Hardwood Flooring Options
Prefinished plank flooring has the finish applied at the factory prior to installation. There’s no dust from sanding, no fumes from chemicals, and no waiting for the finish to dry. These floors are warranted to last longer than site-finished floors–typically 5 to 35 years, for residential use. This is because factory applied urethane finishes are much tougher and longer lasting than many site-applied finishes.
When the prefinished floor is installed any irregularities in the existing subfloor will show up as tiny steps between the prefinished boards. It is imperative when installing a prefinished material that you have your contractor take the time to make sure you have a smooth subfloor on which to install your new flooring.
Unfinished wood (sand -in-place) is 100% hardwood milled from lumber that is installed and then finished in place. Subflooring irregularities will not show as much in a floor that is installed and then finished because the flooring is sanded after installation allowing for any irregularities to be smoothed during the sanding process. After the wood is sanded, it can be stained a color of your choice before the finish coat is applied. Hardwood reacts to changes in its setting, like moisture and extreme temperatures, which cause solid wood to shrink or expand. All solid hardwood can be sanded and refinished if needed over the years. Solid hardwood is not recommended for installation below ground level or in bathrooms.
Parquet Floors (Parquetry) is a geometric mosaic of wood pieces used for decorative effect. The two main uses of parquetry are as veneer patterns on furniture and block patterns for flooring. Parquet patterns are entirely geometrical and angular squares, triangles and diamonds. . The most popular parquet flooring pattern is herringbone. Parquet flooring is usually installed in basements or other areas where the subflooring is inappropriate for installation of hardwood strip flooring.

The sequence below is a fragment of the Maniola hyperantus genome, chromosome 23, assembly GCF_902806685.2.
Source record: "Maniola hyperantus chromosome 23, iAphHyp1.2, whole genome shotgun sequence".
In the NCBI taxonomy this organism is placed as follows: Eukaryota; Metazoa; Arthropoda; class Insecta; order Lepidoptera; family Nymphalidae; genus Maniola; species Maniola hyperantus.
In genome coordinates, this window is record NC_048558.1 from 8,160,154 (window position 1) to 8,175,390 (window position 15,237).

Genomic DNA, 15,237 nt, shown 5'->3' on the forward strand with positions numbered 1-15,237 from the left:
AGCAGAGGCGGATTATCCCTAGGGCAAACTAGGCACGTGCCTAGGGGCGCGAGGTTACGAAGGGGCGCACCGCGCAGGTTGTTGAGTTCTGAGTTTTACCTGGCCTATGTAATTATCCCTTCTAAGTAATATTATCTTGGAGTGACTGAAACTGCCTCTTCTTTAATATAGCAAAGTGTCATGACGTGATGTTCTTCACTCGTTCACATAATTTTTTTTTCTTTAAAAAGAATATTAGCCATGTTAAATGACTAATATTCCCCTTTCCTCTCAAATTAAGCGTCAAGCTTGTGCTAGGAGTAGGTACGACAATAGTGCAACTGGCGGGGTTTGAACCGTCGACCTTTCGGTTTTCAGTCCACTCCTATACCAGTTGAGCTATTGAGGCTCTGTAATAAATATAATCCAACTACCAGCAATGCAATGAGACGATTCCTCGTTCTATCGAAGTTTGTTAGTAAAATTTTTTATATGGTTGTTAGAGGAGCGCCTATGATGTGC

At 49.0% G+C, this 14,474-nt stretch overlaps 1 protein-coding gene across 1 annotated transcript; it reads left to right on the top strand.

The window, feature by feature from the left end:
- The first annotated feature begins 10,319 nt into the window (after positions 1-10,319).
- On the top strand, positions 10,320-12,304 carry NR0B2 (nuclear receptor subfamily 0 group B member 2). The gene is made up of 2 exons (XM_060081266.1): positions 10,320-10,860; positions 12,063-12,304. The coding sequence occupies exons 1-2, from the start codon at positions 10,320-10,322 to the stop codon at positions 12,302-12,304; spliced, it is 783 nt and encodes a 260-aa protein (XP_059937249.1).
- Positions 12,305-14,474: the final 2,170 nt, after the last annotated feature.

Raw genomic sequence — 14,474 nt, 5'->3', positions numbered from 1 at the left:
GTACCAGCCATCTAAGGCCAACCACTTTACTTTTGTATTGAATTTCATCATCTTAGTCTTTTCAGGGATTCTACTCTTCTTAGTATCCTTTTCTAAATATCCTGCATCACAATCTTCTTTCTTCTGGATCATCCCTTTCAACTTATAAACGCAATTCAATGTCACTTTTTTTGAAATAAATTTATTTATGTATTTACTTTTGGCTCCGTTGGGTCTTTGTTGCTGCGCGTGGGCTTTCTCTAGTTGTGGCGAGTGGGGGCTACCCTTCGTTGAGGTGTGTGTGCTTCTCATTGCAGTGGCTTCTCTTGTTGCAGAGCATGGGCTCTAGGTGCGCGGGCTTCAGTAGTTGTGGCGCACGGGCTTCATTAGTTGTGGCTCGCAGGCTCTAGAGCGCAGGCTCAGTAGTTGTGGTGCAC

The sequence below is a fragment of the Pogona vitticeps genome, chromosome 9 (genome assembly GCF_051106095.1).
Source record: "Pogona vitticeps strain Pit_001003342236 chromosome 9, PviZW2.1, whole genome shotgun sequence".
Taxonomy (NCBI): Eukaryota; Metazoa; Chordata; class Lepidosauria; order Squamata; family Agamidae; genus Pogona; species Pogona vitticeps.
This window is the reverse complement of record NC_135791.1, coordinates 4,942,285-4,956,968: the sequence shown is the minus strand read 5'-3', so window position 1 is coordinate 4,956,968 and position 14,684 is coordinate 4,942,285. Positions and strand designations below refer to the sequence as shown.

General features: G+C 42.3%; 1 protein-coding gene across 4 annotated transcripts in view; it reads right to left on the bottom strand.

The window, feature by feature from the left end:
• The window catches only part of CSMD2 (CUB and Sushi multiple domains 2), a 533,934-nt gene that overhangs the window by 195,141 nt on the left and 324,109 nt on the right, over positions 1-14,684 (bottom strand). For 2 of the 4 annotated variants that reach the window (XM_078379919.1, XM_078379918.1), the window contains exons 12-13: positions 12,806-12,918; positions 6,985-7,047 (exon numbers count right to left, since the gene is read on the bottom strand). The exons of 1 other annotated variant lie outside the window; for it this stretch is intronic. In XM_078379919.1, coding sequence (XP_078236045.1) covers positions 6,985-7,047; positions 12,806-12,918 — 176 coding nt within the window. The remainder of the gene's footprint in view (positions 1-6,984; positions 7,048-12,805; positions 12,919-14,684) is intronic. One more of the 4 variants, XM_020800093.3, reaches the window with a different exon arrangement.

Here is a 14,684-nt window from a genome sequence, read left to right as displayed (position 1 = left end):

Engineered Hardwood Floors is built up of layers of wood. It consists of three to ten layers, called plies, that are glued together. This multi-ply structure gives engineered wood superior stability, greater than solid wood, which reduces concerns associated with shrinking and expanding when temperature and humidity change. Engineered wood can be installed below ground level making it a great choice for finished basements.
The Finishing Process
Sanding will smooth out any irregularities between boards, eliminate surface roughness such as minor scratches and prepare the wood for applications of finish. There are at least five steps in the finish process:
- Rough Sanding
- Fine sanding
- Edging Around Walls and Corners
- Hand Sanding
Sanding will not always remove deep scratches or gouges. Neither can sanding remove all deep or heavy discoloring such as pet urine or old water damage stains and can’t always even-out “cupping” the curled-edge effect of water damage.
Our recommendation is to have your flooring installer provide a sample board that is at least 36″ by 36″ on which the stain is applied. It is much easier to view different stain colors on this sample board than it is on your new flooring.
Stain is applied and allowed to dry thoroughly before the first coat of finish is applied. Expect the floor surface to be rough prior to buffing.